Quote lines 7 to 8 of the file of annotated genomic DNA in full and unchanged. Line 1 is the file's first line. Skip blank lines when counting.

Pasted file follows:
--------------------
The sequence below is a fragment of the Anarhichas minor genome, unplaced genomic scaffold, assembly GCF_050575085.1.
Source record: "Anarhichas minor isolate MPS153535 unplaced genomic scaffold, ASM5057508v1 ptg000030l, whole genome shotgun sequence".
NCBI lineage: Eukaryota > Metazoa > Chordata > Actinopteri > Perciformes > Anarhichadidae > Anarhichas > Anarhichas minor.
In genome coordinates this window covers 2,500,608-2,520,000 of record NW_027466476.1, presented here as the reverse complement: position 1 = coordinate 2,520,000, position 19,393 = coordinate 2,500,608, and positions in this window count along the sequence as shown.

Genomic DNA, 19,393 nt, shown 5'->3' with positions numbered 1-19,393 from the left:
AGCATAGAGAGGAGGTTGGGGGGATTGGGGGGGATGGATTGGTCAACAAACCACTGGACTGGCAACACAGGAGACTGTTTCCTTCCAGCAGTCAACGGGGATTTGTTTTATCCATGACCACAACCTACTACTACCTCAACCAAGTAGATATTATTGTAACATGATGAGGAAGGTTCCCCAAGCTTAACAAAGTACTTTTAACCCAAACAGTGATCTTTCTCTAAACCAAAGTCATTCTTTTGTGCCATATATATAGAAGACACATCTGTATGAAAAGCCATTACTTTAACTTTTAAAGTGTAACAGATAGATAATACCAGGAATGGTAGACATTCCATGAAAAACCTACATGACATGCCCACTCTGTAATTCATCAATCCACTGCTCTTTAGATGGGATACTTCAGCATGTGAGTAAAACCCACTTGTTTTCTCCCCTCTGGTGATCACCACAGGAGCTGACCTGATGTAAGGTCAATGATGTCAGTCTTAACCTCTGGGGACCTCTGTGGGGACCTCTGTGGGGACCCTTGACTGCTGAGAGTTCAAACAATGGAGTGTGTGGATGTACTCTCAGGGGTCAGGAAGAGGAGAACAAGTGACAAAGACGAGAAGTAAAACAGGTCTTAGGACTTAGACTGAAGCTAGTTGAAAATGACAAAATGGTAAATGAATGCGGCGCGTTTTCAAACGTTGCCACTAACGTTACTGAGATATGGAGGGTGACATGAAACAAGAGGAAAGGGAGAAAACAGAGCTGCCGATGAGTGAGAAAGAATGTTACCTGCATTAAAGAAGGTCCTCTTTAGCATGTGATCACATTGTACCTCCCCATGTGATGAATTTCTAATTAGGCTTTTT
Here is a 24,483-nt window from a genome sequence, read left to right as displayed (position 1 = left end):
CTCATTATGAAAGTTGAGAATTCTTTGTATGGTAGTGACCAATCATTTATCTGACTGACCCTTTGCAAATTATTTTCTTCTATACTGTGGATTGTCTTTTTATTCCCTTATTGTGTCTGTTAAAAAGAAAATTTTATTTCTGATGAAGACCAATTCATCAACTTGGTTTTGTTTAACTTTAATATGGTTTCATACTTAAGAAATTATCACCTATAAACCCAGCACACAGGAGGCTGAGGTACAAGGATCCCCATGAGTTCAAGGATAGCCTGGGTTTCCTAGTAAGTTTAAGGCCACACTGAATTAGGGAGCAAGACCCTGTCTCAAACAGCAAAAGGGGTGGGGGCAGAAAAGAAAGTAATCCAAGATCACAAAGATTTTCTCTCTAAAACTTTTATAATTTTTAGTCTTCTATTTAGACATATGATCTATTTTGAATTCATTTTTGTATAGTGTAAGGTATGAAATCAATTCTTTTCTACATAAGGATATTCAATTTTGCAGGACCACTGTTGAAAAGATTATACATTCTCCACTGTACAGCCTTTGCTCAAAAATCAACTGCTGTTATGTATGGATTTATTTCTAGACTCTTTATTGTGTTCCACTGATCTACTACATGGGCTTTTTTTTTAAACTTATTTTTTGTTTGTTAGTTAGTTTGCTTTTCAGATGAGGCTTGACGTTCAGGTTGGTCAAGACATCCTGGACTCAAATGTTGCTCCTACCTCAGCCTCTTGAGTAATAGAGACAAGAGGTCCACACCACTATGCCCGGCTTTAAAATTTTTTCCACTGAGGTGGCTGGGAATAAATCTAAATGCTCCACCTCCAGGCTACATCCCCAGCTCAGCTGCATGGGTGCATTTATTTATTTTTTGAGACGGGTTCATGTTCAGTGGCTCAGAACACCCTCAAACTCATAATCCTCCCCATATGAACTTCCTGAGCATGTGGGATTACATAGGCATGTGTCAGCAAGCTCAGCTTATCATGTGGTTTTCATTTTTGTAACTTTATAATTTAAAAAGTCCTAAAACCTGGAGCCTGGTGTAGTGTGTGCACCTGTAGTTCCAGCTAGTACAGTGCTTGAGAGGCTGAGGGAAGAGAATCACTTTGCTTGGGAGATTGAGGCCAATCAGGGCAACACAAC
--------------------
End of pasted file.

Here is a 24,483-nt window from a genome sequence, read left to right as displayed (position 1 = left end):
CTCATTATGAAAGTTGAGAATTCTTTGTATGGTAGTGACCAATCATTTATCTGACTGACCCTTTGCAAATTATTTTCTTCTATACTGTGGATTGTCTTTTTATTCCCTTATTGTGTCTGTTAAAAAGAAAATTTTATTTCTGATGAAGACCAATTCATCAACTTGGTTTTGTTTAACTTTAATATGGTTTCATACTTAAGAAATTATCACCTATAAACCCAGCACACAGGAGGCTGAGGTACAAGGATCCCCATGAGTTCAAGGATAGCCTGGGTTTCCTAGTAAGTTTAAGGCCACACTGAATTAGGGAGCAAGACCCTGTCTCAAACAGCAAAAGGGGTGGGGGCAGAAAAGAAAGTAATCCAAGATCACAAAGATTTTCTCTCTAAAACTTTTATAATTTTTAGTCTTCTATTTAGACATATGATCTATTTTGAATTCATTTTTGTATAGTGTAAGGTATGAAATCAATTCTTTTCTACATAAGGATATTCAATTTTGCAGGACCACTGTTGAAAAGATTATACATTCTCCACTGTACAGCCTTTGCTCAAAAATCAACTGCTGTTATGTATGGATTTATTTCTAGACTCTTTATTGTGTTCCACTGATCTACTACATGGGCTTTTTTTTTAAACTTATTTTTTGTTTGTTAGTTAGTTTGCTTTTCAGATGAGGCTTGACGTTCAGGTTGGTCAAGACATCCTGGACTCAAATGTTGCTCCTACCTCAGCCTCTTGAGTAATAGAGACAAGAGGTCCACACCACTATGCCCGGCTTTAAAATTTTTTCCACTGAGGTGGCTGGGAATAAATCTAAATGCTCCACCTCCAGGCTACATCCCCAGCTCAGCTGCATGGGTGCATTTATTTATTTTTTGAGACGGGTTCATGTTCAGTGGCTCAGAACACCCTCAAACTCATAATCCTCCCCATATGAACTTCCTGAGCATGTGGGATTACATAGGCATGTGTCAGCAAGCTCAGCTTATCATGTGGTTTTCATTTTTGTAACTTTATAATTTAAAAAGTCCTAAAACCTGGAGCCTGGTGTAGTGTGTGCACCTGTAGTTCCAGCTAGTACAGTGCTTGAGAGGCTGAGGGAAGAGAATCACTTTGCTTGGGAGATTGAGGCCAATCAGGGCAACACAAC